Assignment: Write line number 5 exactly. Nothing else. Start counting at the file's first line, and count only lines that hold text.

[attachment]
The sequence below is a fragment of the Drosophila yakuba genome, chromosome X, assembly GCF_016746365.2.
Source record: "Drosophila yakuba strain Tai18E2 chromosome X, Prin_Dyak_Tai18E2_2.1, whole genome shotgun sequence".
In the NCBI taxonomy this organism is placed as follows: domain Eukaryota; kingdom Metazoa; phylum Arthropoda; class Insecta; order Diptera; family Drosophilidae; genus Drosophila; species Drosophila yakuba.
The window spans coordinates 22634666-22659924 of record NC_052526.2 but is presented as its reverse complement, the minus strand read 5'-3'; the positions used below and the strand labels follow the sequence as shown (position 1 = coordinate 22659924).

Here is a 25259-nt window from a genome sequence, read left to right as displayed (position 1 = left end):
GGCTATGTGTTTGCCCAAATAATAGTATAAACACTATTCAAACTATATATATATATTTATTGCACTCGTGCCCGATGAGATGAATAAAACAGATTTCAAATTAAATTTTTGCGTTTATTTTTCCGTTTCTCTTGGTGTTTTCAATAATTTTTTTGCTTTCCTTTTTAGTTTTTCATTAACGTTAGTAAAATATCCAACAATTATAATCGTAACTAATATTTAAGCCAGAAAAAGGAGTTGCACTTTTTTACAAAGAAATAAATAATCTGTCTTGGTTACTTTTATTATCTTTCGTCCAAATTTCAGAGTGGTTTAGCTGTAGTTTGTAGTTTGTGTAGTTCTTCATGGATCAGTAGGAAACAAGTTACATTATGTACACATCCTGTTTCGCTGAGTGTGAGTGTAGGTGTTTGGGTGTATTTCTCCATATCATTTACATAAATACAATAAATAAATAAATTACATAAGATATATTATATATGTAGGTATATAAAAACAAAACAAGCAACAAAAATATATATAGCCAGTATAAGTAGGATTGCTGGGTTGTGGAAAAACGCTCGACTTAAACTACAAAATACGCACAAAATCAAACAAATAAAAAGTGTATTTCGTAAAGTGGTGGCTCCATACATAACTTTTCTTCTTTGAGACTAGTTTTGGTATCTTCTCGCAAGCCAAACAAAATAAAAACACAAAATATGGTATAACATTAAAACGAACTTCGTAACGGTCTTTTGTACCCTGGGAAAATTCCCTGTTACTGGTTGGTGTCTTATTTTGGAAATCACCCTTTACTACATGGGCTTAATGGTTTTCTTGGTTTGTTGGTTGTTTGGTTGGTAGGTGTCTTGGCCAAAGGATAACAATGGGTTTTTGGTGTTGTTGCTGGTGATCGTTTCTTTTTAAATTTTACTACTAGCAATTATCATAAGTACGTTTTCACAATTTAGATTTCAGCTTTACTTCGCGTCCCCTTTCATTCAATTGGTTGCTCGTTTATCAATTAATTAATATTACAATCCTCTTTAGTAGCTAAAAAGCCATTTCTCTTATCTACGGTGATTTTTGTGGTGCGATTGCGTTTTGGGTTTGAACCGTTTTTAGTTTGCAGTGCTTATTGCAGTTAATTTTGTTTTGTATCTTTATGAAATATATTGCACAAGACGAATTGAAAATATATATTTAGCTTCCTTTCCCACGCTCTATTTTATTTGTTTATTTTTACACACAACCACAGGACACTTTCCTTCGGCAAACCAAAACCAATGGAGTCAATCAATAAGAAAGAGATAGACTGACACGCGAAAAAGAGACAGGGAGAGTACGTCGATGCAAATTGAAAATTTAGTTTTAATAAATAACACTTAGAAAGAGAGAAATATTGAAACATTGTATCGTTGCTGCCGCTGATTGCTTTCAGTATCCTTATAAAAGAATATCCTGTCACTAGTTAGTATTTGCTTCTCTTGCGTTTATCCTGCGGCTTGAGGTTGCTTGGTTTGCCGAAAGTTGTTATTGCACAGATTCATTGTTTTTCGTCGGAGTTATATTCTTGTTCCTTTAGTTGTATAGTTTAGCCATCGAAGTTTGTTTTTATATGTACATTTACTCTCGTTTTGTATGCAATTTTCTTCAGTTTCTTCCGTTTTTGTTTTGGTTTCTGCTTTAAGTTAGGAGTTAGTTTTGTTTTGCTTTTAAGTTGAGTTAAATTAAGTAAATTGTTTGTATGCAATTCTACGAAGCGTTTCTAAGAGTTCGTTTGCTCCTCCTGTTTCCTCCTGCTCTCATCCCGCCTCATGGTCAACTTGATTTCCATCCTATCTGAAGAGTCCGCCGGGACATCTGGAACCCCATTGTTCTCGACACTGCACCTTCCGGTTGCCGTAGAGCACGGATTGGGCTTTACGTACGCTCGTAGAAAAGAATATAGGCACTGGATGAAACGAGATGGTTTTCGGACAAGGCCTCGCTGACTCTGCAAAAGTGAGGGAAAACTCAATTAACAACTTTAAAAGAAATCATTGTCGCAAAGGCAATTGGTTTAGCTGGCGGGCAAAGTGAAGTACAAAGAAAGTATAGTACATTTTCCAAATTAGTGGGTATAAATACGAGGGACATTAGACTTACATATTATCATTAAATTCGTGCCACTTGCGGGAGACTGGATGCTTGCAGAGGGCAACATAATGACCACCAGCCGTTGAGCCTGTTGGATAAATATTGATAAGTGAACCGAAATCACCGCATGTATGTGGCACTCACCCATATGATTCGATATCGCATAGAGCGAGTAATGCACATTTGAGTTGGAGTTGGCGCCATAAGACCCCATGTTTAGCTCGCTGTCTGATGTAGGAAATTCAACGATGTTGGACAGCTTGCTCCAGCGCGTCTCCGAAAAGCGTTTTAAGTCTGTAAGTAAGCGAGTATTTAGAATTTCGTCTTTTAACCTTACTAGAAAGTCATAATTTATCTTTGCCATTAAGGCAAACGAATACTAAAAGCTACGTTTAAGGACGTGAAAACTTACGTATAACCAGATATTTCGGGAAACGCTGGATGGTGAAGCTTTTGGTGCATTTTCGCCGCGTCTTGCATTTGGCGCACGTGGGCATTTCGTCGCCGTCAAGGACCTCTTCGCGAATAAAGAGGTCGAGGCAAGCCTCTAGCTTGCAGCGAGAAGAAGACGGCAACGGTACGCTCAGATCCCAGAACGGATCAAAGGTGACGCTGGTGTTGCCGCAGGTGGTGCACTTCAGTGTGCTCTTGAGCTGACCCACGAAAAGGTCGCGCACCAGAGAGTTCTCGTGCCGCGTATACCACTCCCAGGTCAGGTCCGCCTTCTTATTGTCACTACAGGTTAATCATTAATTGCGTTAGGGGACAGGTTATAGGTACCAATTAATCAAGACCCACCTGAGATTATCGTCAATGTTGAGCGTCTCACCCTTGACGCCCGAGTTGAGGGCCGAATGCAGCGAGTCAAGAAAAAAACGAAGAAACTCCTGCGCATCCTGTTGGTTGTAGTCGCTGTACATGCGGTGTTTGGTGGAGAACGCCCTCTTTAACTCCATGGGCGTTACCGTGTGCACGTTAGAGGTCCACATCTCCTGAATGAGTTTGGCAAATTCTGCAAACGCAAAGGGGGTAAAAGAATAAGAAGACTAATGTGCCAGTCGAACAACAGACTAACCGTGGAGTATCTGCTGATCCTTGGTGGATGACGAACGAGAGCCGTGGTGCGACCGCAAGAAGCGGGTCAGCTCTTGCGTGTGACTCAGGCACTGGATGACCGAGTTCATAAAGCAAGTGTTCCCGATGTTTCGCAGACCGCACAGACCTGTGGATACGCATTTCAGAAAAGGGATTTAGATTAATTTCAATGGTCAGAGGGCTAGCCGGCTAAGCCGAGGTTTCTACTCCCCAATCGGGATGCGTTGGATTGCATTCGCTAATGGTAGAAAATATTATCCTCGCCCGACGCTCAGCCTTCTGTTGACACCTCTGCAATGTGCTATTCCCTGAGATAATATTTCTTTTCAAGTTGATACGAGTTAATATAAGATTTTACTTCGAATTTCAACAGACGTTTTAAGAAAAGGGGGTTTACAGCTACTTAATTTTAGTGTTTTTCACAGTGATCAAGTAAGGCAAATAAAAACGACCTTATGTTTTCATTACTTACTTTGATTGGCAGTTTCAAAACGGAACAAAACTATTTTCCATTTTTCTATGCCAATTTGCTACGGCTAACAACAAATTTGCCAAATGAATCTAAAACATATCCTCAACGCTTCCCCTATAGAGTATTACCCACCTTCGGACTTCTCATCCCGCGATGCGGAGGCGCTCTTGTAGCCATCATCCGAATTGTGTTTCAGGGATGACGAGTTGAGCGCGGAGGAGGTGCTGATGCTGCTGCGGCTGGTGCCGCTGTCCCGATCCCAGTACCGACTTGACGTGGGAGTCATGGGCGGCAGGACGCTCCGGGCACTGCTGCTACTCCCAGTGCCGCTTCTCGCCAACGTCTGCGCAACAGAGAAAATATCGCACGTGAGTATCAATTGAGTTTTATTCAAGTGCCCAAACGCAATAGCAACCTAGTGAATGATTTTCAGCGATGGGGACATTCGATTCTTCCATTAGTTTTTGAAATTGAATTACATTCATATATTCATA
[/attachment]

Here is a 25259-nt window from a genome sequence, read left to right as displayed (position 1 = left end):